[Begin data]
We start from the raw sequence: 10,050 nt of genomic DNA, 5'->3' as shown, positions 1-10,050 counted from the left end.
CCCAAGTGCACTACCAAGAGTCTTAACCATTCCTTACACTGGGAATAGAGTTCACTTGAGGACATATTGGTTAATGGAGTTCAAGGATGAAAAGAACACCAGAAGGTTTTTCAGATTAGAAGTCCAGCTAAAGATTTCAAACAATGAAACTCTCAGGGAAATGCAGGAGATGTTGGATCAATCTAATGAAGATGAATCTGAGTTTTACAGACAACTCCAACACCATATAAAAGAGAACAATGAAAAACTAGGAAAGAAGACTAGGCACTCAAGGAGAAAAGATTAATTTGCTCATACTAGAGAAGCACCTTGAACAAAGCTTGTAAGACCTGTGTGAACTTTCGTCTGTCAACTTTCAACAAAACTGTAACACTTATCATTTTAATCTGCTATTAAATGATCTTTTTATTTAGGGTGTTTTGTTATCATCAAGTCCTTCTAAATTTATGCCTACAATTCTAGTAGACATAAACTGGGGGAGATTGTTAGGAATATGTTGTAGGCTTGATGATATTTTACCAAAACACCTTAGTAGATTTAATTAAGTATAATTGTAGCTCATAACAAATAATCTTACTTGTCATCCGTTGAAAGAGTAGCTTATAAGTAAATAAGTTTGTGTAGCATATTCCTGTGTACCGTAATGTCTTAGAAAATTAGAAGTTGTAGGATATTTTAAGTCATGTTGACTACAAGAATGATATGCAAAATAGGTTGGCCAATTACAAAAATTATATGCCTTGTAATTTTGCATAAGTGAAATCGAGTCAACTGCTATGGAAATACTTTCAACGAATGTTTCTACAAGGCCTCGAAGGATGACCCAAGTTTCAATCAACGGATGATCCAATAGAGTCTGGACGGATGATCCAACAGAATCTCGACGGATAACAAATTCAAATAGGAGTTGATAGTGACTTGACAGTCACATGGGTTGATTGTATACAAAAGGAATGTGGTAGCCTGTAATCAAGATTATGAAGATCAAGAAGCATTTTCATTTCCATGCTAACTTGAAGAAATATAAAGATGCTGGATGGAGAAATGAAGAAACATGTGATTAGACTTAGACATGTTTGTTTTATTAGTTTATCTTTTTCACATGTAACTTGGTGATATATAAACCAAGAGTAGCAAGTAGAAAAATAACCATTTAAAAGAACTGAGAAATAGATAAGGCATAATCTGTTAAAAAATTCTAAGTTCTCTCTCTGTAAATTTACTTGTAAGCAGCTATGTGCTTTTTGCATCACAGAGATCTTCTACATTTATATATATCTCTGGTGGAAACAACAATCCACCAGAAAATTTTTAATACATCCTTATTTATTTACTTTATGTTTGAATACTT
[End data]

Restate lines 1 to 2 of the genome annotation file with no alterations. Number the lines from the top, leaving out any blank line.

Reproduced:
We start from the raw sequence: 10,050 nt of genomic DNA, 5'->3' as shown, positions 1-10,050 counted from the left end.
CCCAAGTGCACTACCAAGAGTCTTAACCATTCCTTACACTGGGAATAGAGTTCACTTGAGGACATATTGGTTAATGGAGTTCAAGGATGAAAAGAACACCAGAAGGTTTTTCAGATTAGAAGTCCAGCTAAAGATTTCAAACAATGAAACTCTCAGGGAAATGCAGGAGATGTTGGATCAATCTAATGAAGATGAATCTGAGTTTTACAGACAACTCCAACACCATATAAAAGAGAACAATGAAAAACTAGGAAAGAAGACTAGGCACTCAAGGAGAAAAGATTAATTTGCTCATACTAGAGAAGCACCTTGAACAAAGCTTGTAAGACCTGTGTGAACTTTCGTCTGTCAACTTTCAACAAAACTGTAACACTTATCATTTTAATCTGCTATTAAATGATCTTTTTATTTAGGGTGTTTTGTTATCATCAAGTCCTTCTAAATTTATGCCTACAATTCTAGTAGACATAAACTGGGGGAGATTGTTAGGAATATGTTGTAGGCTTGATGATATTTTACCAAAACACCTTAGTAGATTTAATTAAGTATAATTGTAGCTCATAACAAATAATCTTACTTGTCATCCGTTGAAAGAGTAGCTTATAAGTAAATAAGTTTGTGTAGCATATTCCTGTGTACCGTAATGTCTTAGAAAATTAGAAGTTGTAGGATATTTTAAGTCATGTTGACTACAAGAATGATATGCAAAATAGGTTGGCCAATTACAAAAATTATATGCCTTGTAATTTTGCATAAGTGAAATCGAGTCAACTGCTATGGAAATACTTTCAACGAATGTTTCTACAAGGCCTCGAAGGATGACCCAAGTTTCAATCAACGGATGATCCAATAGAGTCTGGACGGATGATCCAACAGAATCTCGACGGATAACAAATTCAAATAGGAGTTGATAGTGACTTGACAGTCACATGGGTTGATTGTATACAAAAGGAATGTGGTAGCCTGTAATCAAGATTATGAAGATCAAGAAGCATTTTCATTTCCATGCTAACTTGAAGAAATATAAAGATGCTGGATGGAGAAATGAAGAAACATGTGATTAGACTTAGACATGTTTGTTTTATTAGTTTATCTTTTTCACATGTAACTTGGTGATATATAAACCAAGAGTAGCAAGTAGAAAAATAACCATTTAAAAGAACTGAGAAATAGATAAGGCATAATCTGTTAAAAAATTCTAAGTTCTCTCTCTGTAAATTTACTTGTAAGCAGCTATGTGCTTTTTGCATCACAGAGATCTTCTACATTTATATATATCTCTGGTGGAAACAACAATCCACCAGAAAATTTTTAATACATCCTTATTTATTTACTTTATGTTTGAATACTT